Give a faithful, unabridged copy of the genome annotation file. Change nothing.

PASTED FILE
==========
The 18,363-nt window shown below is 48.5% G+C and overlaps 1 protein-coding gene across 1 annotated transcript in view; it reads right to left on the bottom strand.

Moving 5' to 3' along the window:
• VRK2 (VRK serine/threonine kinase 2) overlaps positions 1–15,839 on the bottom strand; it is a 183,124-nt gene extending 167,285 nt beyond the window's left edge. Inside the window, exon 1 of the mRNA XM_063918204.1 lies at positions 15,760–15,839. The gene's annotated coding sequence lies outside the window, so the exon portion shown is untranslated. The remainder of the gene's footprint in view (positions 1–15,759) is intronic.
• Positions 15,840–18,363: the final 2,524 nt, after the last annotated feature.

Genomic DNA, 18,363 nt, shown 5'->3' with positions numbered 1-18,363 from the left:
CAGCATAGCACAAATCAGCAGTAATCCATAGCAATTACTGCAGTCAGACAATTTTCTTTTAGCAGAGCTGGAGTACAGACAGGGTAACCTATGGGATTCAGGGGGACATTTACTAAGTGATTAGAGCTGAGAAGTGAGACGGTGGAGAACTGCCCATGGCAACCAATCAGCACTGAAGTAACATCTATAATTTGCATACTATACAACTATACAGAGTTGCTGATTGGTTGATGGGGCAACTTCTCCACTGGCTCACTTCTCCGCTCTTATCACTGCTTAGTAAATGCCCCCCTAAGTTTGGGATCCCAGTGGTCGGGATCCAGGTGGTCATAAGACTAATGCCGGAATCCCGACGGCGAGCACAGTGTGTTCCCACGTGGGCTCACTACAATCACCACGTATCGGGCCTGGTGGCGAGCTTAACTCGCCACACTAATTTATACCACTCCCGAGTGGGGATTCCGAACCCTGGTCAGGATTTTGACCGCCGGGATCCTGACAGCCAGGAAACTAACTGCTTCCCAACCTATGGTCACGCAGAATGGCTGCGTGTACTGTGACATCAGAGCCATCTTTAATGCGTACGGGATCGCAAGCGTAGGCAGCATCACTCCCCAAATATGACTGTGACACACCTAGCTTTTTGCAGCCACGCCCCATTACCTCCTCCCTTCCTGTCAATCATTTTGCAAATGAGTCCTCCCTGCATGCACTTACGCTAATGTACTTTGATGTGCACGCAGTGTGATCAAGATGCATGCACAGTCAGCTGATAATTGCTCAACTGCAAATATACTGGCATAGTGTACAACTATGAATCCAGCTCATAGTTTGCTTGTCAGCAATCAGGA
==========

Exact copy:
The 18,363-nt window shown below is 48.5% G+C and overlaps 1 protein-coding gene across 1 annotated transcript in view; it reads right to left on the bottom strand.

Moving 5' to 3' along the window:
• VRK2 (VRK serine/threonine kinase 2) overlaps positions 1–15,839 on the bottom strand; it is a 183,124-nt gene extending 167,285 nt beyond the window's left edge. Inside the window, exon 1 of the mRNA XM_063918204.1 lies at positions 15,760–15,839. The gene's annotated coding sequence lies outside the window, so the exon portion shown is untranslated. The remainder of the gene's footprint in view (positions 1–15,759) is intronic.
• Positions 15,840–18,363: the final 2,524 nt, after the last annotated feature.

Genomic DNA, 18,363 nt, shown 5'->3' with positions numbered 1-18,363 from the left:
CAGCATAGCACAAATCAGCAGTAATCCATAGCAATTACTGCAGTCAGACAATTTTCTTTTAGCAGAGCTGGAGTACAGACAGGGTAACCTATGGGATTCAGGGGGACATTTACTAAGTGATTAGAGCTGAGAAGTGAGACGGTGGAGAACTGCCCATGGCAACCAATCAGCACTGAAGTAACATCTATAATTTGCATACTATACAACTATACAGAGTTGCTGATTGGTTGATGGGGCAACTTCTCCACTGGCTCACTTCTCCGCTCTTATCACTGCTTAGTAAATGCCCCCCTAAGTTTGGGATCCCAGTGGTCGGGATCCAGGTGGTCATAAGACTAATGCCGGAATCCCGACGGCGAGCACAGTGTGTTCCCACGTGGGCTCACTACAATCACCACGTATCGGGCCTGGTGGCGAGCTTAACTCGCCACACTAATTTATACCACTCCCGAGTGGGGATTCCGAACCCTGGTCAGGATTTTGACCGCCGGGATCCTGACAGCCAGGAAACTAACTGCTTCCCAACCTATGGTCACGCAGAATGGCTGCGTGTACTGTGACATCAGAGCCATCTTTAATGCGTACGGGATCGCAAGCGTAGGCAGCATCACTCCCCAAATATGACTGTGACACACCTAGCTTTTTGCAGCCACGCCCCATTACCTCCTCCCTTCCTGTCAATCATTTTGCAAATGAGTCCTCCCTGCATGCACTTACGCTAATGTACTTTGATGTGCACGCAGTGTGATCAAGATGCATGCACAGTCAGCTGATAATTGCTCAACTGCAAATATACTGGCATAGTGTACAACTATGAATCCAGCTCATAGTTTGCTTGTCAGCAATCAGGA